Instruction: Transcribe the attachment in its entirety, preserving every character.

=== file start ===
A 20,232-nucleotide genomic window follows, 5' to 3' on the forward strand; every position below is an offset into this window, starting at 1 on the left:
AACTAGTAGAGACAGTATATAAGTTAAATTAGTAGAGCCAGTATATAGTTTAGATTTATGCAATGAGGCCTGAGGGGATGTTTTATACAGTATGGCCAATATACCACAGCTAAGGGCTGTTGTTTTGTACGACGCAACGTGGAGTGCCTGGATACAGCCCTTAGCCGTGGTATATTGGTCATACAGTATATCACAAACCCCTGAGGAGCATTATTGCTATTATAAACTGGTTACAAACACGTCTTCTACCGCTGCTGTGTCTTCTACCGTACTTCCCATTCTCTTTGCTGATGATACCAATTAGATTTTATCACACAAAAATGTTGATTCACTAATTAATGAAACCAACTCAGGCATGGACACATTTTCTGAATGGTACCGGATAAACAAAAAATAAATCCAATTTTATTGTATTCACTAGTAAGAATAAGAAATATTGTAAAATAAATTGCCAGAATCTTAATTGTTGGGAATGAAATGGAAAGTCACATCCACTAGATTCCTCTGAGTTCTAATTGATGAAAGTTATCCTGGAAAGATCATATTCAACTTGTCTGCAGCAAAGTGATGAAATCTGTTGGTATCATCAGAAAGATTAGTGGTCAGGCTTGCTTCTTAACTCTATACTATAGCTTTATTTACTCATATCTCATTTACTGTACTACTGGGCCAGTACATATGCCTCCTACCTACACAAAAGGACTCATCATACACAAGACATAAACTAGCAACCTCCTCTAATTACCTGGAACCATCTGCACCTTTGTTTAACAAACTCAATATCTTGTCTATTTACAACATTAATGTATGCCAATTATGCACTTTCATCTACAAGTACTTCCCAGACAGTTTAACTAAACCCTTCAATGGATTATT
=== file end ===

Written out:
A 20,232-nucleotide genomic window follows, 5' to 3' on the forward strand; every position below is an offset into this window, starting at 1 on the left:
AACTAGTAGAGACAGTATATAAGTTAAATTAGTAGAGCCAGTATATAGTTTAGATTTATGCAATGAGGCCTGAGGGGATGTTTTATACAGTATGGCCAATATACCACAGCTAAGGGCTGTTGTTTTGTACGACGCAACGTGGAGTGCCTGGATACAGCCCTTAGCCGTGGTATATTGGTCATACAGTATATCACAAACCCCTGAGGAGCATTATTGCTATTATAAACTGGTTACAAACACGTCTTCTACCGCTGCTGTGTCTTCTACCGTACTTCCCATTCTCTTTGCTGATGATACCAATTAGATTTTATCACACAAAAATGTTGATTCACTAATTAATGAAACCAACTCAGGCATGGACACATTTTCTGAATGGTACCGGATAAACAAAAAATAAATCCAATTTTATTGTATTCACTAGTAAGAATAAGAAATATTGTAAAATAAATTGCCAGAATCTTAATTGTTGGGAATGAAATGGAAAGTCACATCCACTAGATTCCTCTGAGTTCTAATTGATGAAAGTTATCCTGGAAAGATCATATTCAACTTGTCTGCAGCAAAGTGATGAAATCTGTTGGTATCATCAGAAAGATTAGTGGTCAGGCTTGCTTCTTAACTCTATACTATAGCTTTATTTACTCATATCTCATTTACTGTACTACTGGGCCAGTACATATGCCTCCTACCTACACAAAAGGACTCATCATACACAAGACATAAACTAGCAACCTCCTCTAATTACCTGGAACCATCTGCACCTTTGTTTAACAAACTCAATATCTTGTCTATTTACAACATTAATGTATGCCAATTATGCACTTTCATCTACAAGTACTTCCCAGACAGTTTAACTAAACCCTTCAATGGATTATT